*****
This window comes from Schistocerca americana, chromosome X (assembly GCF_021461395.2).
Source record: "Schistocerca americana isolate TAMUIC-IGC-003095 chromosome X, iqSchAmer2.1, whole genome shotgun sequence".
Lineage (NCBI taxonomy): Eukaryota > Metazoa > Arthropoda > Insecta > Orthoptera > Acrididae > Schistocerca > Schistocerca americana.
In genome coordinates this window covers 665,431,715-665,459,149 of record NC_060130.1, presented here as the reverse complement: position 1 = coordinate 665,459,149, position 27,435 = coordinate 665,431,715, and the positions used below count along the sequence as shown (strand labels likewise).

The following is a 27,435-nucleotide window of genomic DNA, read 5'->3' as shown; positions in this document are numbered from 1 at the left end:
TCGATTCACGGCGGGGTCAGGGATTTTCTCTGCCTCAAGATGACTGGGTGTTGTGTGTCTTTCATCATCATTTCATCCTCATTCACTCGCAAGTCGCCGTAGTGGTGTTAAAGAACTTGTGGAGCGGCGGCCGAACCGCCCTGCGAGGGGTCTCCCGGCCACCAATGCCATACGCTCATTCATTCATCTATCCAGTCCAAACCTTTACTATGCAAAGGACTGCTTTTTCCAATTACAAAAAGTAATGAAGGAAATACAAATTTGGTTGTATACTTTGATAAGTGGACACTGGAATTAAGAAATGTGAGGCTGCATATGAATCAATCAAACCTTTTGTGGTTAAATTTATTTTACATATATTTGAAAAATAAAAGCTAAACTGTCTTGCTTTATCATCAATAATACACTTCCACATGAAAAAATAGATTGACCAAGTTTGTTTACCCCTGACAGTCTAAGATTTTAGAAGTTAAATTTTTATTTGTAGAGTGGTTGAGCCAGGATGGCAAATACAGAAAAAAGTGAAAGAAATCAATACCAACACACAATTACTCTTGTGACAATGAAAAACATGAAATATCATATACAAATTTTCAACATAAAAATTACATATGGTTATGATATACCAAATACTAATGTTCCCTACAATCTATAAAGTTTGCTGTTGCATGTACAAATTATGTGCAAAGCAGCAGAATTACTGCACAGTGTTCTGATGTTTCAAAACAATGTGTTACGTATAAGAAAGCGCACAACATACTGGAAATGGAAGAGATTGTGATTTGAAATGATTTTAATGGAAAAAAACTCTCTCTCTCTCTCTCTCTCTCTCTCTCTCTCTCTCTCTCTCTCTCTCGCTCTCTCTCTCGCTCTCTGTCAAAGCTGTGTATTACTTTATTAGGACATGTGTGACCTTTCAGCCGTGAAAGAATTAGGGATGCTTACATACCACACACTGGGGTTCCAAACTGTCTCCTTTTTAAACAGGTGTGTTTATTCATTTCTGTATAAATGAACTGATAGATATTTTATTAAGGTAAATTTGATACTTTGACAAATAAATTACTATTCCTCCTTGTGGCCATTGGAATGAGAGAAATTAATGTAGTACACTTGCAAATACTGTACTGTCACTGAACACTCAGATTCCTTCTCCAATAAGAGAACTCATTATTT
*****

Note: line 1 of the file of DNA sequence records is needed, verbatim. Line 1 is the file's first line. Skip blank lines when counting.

This window comes from Schistocerca americana, chromosome X (assembly GCF_021461395.2).